If there’s one basic skill your child needs to learn about money, it’s how to create a budget. It’s perhaps even more important than saving, because the budget shows your child how to distribute the savings he puts together and gives earnings true direction. Setting up a budget for your child isn’t much different than setting one up for yourself, except that there are likely fewer variables related to income and expenditures to consider.
Step 1: Figure out income.
Kids like adults, should learn to spend within their means. This is one of the main principles behind a budget: to prevent debt. Allowance is likely the only income many children have, but as your child matures, he might also get consistent money from simple jobs like babysitting or mowing lawns. Add these up on one page of a basic notebook.
Step 2: Figure out spending.
Especially early on, spending for kids is mostly in the “wants” categories. Items that might fall into this category would be a new video game or a music download. Later on, though, your child might have legitimate needs like money for the bus. In any case, have your child keep the receipts for everything he buys for a week.
Once your child has his receipts, have him identify what is a fixed or unchanging expense (e.g., lunch money every day) and what is changing (e.g., the comic book bought on impulse), separating the receipts into two piles for the two categories. Write down the fixed expenses in a column on one notebook page and add them up. On the same page, write down the changing expenses in another column, adding them as well. Have your child tally the two results for an idea of total spending.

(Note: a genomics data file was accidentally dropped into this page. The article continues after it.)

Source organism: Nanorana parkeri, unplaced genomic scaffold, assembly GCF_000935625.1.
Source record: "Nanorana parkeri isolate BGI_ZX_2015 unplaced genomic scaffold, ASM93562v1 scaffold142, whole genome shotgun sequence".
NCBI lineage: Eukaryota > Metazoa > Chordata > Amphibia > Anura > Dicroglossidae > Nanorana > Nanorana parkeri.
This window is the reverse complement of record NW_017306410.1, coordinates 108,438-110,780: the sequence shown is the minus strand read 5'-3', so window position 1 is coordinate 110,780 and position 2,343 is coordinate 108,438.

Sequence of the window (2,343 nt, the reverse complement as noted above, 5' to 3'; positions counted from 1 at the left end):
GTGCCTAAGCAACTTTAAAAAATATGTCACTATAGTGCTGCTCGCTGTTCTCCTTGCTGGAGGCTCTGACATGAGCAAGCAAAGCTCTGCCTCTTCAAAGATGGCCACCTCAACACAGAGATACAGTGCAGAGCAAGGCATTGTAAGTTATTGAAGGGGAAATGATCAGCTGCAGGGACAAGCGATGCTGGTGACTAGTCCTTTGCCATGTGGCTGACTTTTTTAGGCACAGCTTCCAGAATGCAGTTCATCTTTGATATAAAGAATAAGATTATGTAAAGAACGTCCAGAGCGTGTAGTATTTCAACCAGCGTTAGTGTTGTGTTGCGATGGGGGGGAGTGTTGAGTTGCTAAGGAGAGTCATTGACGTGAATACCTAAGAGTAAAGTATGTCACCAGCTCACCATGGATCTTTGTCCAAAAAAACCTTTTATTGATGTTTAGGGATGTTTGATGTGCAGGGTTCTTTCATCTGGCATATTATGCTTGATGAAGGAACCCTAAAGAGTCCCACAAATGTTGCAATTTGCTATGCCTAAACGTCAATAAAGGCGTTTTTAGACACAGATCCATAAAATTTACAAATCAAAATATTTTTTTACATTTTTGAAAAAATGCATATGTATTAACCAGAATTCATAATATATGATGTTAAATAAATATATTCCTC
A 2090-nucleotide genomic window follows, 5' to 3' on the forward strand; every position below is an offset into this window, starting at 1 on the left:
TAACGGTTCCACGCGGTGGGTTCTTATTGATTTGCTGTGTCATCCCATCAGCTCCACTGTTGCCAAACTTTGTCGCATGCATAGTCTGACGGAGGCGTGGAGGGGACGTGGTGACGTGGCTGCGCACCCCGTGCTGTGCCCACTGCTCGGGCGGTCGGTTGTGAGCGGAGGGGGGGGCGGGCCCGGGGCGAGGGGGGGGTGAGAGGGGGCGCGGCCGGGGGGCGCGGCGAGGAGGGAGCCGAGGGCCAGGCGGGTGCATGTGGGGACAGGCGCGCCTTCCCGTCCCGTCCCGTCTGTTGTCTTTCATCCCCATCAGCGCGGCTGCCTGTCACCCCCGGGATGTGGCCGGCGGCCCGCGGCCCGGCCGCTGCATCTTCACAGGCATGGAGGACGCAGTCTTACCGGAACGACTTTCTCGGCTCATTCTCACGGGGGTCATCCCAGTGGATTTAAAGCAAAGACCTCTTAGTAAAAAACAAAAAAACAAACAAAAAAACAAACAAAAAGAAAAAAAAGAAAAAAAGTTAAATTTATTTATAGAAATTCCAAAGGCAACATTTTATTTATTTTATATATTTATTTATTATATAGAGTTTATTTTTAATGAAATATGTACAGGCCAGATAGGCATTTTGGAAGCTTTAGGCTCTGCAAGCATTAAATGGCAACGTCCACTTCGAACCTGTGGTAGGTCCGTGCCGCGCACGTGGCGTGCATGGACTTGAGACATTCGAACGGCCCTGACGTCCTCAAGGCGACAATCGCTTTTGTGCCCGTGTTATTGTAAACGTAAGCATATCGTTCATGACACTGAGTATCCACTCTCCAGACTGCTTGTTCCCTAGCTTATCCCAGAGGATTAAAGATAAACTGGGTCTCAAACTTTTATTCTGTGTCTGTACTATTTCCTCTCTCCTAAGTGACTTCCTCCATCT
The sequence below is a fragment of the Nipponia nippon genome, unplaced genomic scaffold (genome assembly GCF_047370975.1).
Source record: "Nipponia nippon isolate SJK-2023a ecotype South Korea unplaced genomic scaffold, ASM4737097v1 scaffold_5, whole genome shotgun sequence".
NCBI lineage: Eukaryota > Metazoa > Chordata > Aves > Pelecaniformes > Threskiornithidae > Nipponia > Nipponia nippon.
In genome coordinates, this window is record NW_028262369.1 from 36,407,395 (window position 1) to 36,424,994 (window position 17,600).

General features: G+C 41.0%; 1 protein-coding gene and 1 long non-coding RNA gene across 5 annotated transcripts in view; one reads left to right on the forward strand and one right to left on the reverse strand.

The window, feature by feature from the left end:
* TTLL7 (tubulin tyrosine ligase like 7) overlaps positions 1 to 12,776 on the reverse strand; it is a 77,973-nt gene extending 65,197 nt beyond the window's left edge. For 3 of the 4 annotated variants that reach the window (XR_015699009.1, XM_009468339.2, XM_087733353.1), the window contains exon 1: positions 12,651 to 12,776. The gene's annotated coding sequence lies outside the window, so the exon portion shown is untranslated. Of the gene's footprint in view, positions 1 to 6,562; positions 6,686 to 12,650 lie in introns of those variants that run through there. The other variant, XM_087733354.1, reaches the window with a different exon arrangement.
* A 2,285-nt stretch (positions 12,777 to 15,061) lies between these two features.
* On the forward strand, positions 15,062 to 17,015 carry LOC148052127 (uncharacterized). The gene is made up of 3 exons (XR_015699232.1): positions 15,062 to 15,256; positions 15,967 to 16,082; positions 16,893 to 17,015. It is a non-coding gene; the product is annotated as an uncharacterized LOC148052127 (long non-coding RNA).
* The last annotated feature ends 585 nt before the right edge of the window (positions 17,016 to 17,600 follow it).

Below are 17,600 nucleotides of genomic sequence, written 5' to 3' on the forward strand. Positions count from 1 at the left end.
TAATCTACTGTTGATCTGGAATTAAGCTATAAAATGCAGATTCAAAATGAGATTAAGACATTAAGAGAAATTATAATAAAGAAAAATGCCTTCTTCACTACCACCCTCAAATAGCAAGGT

Keep in mind, some spending might not have a receipt but still needs to be included in the spending totals. Saving, for example, takes some money from income, but doesn’t require a third party or vendor. Don’t use savings, charity, education or similar goals as changing expenses, because it sends the message that these areas don’t need to be consistent, when in fact, they should be to give predictable totals for the future.
Step 3: Check if there’s enough money for real needs.
Have your child subtract his fixed expenses from his total income. A positive number means that your child has enough money to meet his true needs—that’s good! The changing expenses total shouldn’t be more than this positive number. If it is, that means your child is overspending and needs to try to cut back. A negative number when you subtract fixed expenses from income means he’s not making enough money—he might need some additional help from you such as an allowance raise or the chance to earn more money through chores. If he already has a negative number here, you child definitely shouldn’t be spending money on anything extra.
Step 4: Repeat and tweak.
To get an idea of whether the basic budget your child has created will work over time, have him repeat Steps 1, 2 and 3 for at least a month. Overspending in one area for a single week might not be a problem, but if your child sees that the overspending happens every single time, then that’s a good clue that he needs to change some habits or reallocate some of his money.